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What kind of tests will my baby have?

The State of Nebraska requires that every baby have a blood test for PKU, hemoglobinopathies, galactosemia, biotinidase and thyroid function. Babies born in Iowa are also required to have a test called congenital adrenal hyperplasia (CAH). All of these tests will be done by getting a small blood sample from your baby in the first 48 hours of life.

Phenylketonuria (PKU):  This is a rare hereditary disorder that causes a build-up of phenylalanine, an amino acid, in the blood. A build-up of this amino acid can cause mental retardation and severe developmental delays. If your baby tests positively for PKU, he will be placed on a special diet. This diet will either restrict or eliminate the food with phenylalanine. At the one-month checkup, a retest may be done.

Biotinidase:  This is a very rare hereditary disorder which prevents the body from properly using the vitamin biotin. A lack of biotin may cause skin rashes, seizures, stunted growth or coma resulting in death. These children are treated by giving doses of biotin.

Congenital Hypothyroidism:  This is an uncommon medical disorder in which the body has an abnormally low amount of thyroid hormone. The body needs thyroid hormone (T4) to regulate growth and many body functions. Low thyroid levels can cause mental retardation, developmental delays and stunted growth. Low thyroid is treated by giving medicine (Levothyroxine) to replace the hormone.

Galactosemia:  Galactosemia is a very rare disease of galactose (a type of sugar) metabolism which, if left untreated, may lead to failure to thrive, vomiting, liver disease, cataracts and mental retardation. This disease is treated by a special formula and diet.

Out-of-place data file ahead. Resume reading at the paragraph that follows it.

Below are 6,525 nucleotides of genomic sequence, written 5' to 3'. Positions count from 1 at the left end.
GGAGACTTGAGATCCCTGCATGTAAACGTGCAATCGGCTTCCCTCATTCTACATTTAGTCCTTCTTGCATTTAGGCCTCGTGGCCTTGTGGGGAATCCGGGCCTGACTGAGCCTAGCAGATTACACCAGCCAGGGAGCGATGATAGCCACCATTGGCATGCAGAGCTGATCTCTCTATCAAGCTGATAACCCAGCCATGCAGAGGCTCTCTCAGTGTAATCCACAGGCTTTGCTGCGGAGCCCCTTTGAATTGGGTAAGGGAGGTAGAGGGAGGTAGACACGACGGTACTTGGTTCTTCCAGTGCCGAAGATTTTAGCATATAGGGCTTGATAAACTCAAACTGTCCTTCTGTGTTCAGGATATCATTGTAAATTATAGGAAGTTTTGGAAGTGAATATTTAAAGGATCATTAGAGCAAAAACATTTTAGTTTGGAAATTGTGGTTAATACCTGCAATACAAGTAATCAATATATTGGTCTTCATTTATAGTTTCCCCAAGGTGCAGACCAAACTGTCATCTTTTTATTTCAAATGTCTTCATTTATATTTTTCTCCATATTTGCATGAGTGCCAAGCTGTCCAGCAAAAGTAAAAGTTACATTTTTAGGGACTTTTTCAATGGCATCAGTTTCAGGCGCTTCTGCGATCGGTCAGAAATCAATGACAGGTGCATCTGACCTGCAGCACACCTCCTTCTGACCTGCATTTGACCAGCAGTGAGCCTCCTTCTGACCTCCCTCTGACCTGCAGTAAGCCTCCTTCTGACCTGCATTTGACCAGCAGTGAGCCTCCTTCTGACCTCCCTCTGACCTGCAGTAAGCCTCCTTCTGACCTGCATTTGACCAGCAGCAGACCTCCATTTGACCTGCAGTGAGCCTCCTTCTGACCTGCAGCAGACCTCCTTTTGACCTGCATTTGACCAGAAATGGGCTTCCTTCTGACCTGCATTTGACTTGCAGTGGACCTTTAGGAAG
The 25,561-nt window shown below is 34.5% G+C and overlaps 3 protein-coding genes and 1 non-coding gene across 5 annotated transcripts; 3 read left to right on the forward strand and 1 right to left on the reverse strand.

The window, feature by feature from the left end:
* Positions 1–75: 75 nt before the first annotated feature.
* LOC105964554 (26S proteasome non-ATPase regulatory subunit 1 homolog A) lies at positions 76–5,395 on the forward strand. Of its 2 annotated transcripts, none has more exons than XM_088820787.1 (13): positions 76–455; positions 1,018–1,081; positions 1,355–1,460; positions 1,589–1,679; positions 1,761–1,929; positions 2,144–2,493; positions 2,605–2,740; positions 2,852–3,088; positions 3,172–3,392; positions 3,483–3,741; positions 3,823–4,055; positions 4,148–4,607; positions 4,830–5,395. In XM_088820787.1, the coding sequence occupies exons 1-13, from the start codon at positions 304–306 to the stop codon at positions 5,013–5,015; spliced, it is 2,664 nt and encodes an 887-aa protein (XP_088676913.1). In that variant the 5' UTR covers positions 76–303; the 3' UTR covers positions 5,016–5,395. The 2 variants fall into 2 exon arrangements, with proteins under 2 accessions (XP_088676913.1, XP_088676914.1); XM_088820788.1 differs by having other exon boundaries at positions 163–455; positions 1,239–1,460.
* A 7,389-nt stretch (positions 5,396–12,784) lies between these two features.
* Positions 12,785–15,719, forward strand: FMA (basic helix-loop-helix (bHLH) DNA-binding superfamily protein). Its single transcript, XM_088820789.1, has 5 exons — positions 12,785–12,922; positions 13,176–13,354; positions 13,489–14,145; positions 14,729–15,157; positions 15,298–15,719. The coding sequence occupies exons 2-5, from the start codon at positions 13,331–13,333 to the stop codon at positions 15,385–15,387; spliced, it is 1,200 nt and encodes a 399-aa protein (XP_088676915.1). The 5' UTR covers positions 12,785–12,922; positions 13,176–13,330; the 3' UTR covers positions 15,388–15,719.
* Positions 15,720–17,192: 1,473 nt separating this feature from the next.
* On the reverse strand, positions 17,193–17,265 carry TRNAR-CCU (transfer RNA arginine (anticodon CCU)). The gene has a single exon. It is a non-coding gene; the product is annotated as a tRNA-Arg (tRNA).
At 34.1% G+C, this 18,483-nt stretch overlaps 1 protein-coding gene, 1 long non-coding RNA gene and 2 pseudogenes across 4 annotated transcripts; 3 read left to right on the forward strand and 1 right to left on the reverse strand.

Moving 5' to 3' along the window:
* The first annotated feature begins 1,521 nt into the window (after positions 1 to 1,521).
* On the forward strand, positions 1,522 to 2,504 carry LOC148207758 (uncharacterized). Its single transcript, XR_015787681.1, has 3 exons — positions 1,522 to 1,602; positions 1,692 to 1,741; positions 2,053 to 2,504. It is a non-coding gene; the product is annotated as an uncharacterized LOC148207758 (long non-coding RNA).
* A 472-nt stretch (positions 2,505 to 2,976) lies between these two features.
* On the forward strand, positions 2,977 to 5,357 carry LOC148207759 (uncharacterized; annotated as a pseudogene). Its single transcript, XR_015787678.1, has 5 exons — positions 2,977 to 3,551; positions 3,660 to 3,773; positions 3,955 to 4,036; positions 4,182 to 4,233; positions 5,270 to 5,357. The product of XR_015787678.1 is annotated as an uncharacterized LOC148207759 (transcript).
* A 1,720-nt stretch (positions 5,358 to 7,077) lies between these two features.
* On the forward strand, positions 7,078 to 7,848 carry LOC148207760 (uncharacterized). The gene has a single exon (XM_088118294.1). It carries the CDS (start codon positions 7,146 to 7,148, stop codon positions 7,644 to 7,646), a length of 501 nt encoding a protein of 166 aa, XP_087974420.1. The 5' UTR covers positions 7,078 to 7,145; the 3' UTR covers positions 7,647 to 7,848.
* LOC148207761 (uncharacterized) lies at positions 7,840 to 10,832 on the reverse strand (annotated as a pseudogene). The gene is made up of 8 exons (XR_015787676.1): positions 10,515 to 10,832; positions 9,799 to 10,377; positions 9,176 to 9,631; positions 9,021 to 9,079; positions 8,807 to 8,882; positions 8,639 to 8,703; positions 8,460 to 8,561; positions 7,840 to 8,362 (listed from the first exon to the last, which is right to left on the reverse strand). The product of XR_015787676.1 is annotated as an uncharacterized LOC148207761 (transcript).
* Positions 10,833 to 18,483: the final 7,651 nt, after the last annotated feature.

Hemoglobinopathies:  Hemoglobinopathies are a group of genetic disorders characterized by production of abnormal hemoglobin which may cause clinical disease such as anemia (including sickle cell) or oxygen-carrying difficulties.

Medium Chain Acyl Co-A Dehydrogenase Deficiency (MCAD):  This is a disorder of fatty acid metabolism. When babies and children with MCAD become ill or have long periods of fasting, their blood sugars become dangerously low and can lead to seizures, failure to breathe or serious brain damage. Screening can provide a diagnosis before the symptoms occur. Parents can then prevent the fasting periods and know when to seek early medical care. A special diet supplement is often added to the baby's diet to help prevent problems.

You will also be asked to sign a consent form for a "supplemental newborn screen." You will receive a booklet that explains in detail everything about supplemental screening. There are approximately 30 other rare disorders that can be screened. Because these disorders are rare, we do not always know the best medical practice for treatment. Therefore, screening for them is not required like it is for the six other screened disorders. For more details on these disorders, please read "The Parent's Guide to Your Baby's Newborn Screening." Your baby's nurse will provide this booklet for you.

Hearing Screen:  All babies will also have a hearing screen before discharge from the NICU. Significant hearing loss is one of the most common major birth defects. If not found early, hearing loss will delay speech, language and development in children. Detection and treatment of hearing loss before 6 months of age is highly effective in helping a child's language, communication and educational development. Your baby's hearing screen will be performed by a Children's Hospital & Medical Center audiologist and is done when the baby is asleep or quiet. Responses to sounds sent through tiny earphones are counted and averaged by a computer. For further details on hearing screens, please read "The Parent's Guide to Your Baby's Newborn Screening."

© Children's Hospital & Medical Center | In Affiliation with University of Nebraska Medical Center College of Medicine